How Rad is this? Academic Radiology dedicated "Overdiagnosis Issue" Aug 2015

The Preventing Overdiagnosis conference in Bethesda, MD this year was amazing for many reasons.

One of my favourite parts? Meeting all the people who are doing excellent work in the area of preventing harm to patients from unnecessary tests and treatments! I've been lucky to "know" quite a few motivated people on Twitter, but putting faces to names to twitter handles was really something.

Imaging my delight to meet @RogueRad, aka Dr Saurabh Jha, the developer of Value of Imaging and Assistant Professor of Radiology at the Hospital of the University of Pennsylvania, with a background (and Master's) in Health Policy Research. He is really interested in uncertainty as a driver of diagnostic imaging utilization and how we decide which tests have value.

It should not be surprising then that he handed me a copy of Academic Radiology; why? The August journal, with Jha's editorial hand, was dedicated entirely to Overdiagnosis! 

You can view the contents here. It is an impressive edition, with a Guest Editorial from H. Gilbert Welch and articles ranging from breast cancer screening to PET scanning in dementia to the role of Precision Medicine in confronting overdiagnosis. While I'm less optimistic about that last point, the August edition of Academic Radiology on the whole strikes a nice combination of hope and caution, balancing under- and over- diagnosis, even explicitly in the case of and article about this in the context of Mild Traumatic Brain Injury (MTBI).

Hopefully in the coming year we'll see more medical journals dedicating themselves to this issue with the help of keen leadership like that of Dr Jha.

Source: http://www.academicradiology.org/issue/S10...

Incidentalomas: What they are and why we should be concerned | Jill Wruble | TEDxPenn - YouTube

At the Preventing Overdiagnosis conference, I met a wide variety of people all dedicated to the same cause: the pursuit of better care for patients by way of helping them to avoid unnecessary and harmful tests and treatments.

By chance I met Dr Jill Wruble, a radiologist at Veterans Medical Center in West Haven, Connecticut and Clinical Assistant Professor with Yale and the University of Connecticut.

We talked about incidentalomas and what could be done to help improve our handling of them. When Jill told me about her TedX talk, I knew it would be worth checking out. She models appropriate care in her practice, teaches colleagues and residents, and has been making efforts to inspire others to make sure they are using diagnostic imaging meaningfully and judiciously. And she's a pretty amazing woman - did you see that bio!?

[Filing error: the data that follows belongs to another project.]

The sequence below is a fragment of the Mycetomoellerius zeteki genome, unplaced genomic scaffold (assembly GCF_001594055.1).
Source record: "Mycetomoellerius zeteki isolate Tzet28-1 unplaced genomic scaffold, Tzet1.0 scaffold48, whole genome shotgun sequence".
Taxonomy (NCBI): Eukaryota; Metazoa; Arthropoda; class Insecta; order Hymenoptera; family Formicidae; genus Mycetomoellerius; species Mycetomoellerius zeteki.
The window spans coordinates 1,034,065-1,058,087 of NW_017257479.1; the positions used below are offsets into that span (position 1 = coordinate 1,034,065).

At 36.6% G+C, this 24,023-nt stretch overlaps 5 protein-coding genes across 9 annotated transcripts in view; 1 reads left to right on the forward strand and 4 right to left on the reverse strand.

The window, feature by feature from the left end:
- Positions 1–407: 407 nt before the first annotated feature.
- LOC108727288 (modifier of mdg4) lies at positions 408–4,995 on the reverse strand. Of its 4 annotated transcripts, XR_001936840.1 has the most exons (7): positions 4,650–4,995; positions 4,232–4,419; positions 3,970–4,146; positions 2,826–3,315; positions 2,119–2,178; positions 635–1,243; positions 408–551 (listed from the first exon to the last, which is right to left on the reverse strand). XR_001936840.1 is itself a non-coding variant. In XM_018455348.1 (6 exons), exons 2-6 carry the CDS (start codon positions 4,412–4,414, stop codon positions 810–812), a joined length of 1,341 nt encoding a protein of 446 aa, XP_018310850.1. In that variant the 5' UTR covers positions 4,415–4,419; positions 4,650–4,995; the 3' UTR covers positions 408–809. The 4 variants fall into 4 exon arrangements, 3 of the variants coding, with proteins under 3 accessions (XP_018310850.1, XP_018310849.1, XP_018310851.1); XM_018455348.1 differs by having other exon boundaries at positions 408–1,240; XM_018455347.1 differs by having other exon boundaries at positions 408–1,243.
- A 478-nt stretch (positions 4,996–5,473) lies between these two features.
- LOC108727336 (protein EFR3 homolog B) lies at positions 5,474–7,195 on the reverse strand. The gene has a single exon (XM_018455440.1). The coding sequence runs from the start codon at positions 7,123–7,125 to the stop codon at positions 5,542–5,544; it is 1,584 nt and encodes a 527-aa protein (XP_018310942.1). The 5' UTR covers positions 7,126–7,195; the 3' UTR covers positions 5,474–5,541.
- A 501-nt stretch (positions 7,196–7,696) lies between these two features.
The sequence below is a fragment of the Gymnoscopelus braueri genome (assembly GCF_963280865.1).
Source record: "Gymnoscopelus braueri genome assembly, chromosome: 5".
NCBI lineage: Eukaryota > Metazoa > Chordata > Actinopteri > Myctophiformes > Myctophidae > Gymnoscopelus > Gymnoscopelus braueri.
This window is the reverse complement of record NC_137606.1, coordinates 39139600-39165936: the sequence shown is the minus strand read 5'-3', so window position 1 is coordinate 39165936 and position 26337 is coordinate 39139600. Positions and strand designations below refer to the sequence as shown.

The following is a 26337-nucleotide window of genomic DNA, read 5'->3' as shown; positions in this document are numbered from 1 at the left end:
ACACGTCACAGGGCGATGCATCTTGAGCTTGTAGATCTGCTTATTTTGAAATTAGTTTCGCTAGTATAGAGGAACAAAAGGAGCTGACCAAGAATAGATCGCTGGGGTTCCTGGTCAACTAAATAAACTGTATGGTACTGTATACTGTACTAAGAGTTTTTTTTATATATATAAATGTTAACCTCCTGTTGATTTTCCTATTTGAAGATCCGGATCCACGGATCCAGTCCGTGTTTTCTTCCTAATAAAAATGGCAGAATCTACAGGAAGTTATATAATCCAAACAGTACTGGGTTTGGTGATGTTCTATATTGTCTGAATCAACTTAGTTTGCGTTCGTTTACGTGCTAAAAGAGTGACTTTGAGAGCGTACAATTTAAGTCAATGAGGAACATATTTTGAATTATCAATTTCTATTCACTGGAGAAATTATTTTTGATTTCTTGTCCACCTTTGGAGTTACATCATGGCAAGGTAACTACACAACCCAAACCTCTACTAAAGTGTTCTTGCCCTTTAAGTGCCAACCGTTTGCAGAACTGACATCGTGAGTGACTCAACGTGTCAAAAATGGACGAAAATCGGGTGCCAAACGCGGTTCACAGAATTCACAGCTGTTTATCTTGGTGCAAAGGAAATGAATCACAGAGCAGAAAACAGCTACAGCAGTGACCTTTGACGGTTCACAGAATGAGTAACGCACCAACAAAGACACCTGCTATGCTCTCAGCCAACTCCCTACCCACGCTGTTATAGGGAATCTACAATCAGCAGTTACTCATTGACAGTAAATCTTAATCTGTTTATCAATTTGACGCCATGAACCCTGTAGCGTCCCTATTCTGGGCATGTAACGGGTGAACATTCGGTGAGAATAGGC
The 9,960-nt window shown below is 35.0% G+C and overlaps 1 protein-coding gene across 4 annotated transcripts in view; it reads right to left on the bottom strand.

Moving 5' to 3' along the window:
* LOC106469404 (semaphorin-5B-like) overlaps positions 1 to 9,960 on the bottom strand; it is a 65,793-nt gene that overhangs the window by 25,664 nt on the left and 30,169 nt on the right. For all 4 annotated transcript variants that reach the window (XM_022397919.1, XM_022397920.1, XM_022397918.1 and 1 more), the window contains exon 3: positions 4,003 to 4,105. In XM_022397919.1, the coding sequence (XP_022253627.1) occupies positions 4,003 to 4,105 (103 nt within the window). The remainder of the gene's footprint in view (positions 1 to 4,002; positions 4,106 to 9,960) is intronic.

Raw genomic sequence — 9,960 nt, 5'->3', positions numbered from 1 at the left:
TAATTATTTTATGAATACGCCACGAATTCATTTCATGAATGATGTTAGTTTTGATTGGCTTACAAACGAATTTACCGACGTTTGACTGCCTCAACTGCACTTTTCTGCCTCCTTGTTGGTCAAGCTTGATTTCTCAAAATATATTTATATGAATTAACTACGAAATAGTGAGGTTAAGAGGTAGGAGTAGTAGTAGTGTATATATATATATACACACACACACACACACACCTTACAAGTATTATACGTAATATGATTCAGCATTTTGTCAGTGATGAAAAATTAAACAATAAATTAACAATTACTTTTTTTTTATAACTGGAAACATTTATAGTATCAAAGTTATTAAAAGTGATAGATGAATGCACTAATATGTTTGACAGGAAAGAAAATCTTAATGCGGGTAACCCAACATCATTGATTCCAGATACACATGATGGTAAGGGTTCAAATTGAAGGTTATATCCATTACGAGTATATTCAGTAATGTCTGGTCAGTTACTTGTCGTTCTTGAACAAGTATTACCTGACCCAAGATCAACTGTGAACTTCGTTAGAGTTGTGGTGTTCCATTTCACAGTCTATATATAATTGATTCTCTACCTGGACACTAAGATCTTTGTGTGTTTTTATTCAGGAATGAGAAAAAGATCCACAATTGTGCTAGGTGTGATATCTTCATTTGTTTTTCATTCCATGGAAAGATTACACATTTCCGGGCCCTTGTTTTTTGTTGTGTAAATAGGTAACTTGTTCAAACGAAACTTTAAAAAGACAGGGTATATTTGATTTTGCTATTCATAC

Not sure what an incidentaloma is? Or what to do if you find one (or are told you have one)? See her 15 minute talk on the subject:

 

Source: https://www.youtube.com/watch?v=vrjx8ikME7...

It's #PODC2015 time: Preventing Overdiagnosis 2015 is here

After an incredible General Council (the annual meeting of the Canadian Medical Association), it is now time for me to zip off to Bethesda, MD for Preventing Overdiagnosis.

Although I attended last year in Oxford, this will be my first time speaking at the conference; I have the fortune of working with Dr James Rickert (who challenges conflict of interest in orthopedics and puts the patient first) in order to present a workshop around some of the criticisms (and related solutions) for the Choosing Wisely campaign (at 11:30, Weds Sept 2nd).

I would say that I am Choosing Wisely's biggest fan, and biggest critic. I am looking forward to the opportunity to hear more thought from my peers about the campaign and what the next steps might entail. There is so much hope and opportunity with this initiative and it's a great time to strengthen it and to reach higher!

This conference will also be a great opportunity to reflect on the past couple of years and the progress that so many people have made, and to meet up with colleagues to hear about their planned work going forward. There will be quite a few curious and critical-thinking Canadians in attendance, including (I hear):

-   Dr. Laurent Marcoux (former head of the Quebec Medical Association, one of the key developers of their Action Plan for Overdiagnosis

-    Dr. Roland Grad (researcher in family practice currently looking at harnessing infoPOEMs to identify low-value tests and treatments)

-    Dr. Rita McCracken (finishing her PhD, an expert on polypharmacy/deprescribing in the elderly)

-    Dr. Tracy Monk (humble yet highly effective champion and practicer of patient centered, evidence-based, and relationship-based care)

-    Dr Alan Cassels (co-author of Selling Sickness and highly sensible drug policy researcher)

-    Joanna Trimble (family member and advocate for confronting polypharmacy and sedative overuse in the elderly, at Is Your Mom On Drugs?)

-    Dr. Danielle Martin (head of Canadian Doctors for Medicare and outspoken advocate for doing more with less)

-    Dr Sacha Bhatia (chair of evaluation and can-do pioneer for Choosing Wisely Canada)

-    Dr Jennifer Young (leader of the Don’t Just Do Something, Stand There workshop with the Ontario College of Family Practitioners)

Go Canada!

And that is just the tip of the iceberg. The entire conference will be comprised of like-minded peers from around the world. I can't wait to get started tomorrow; see you there!!!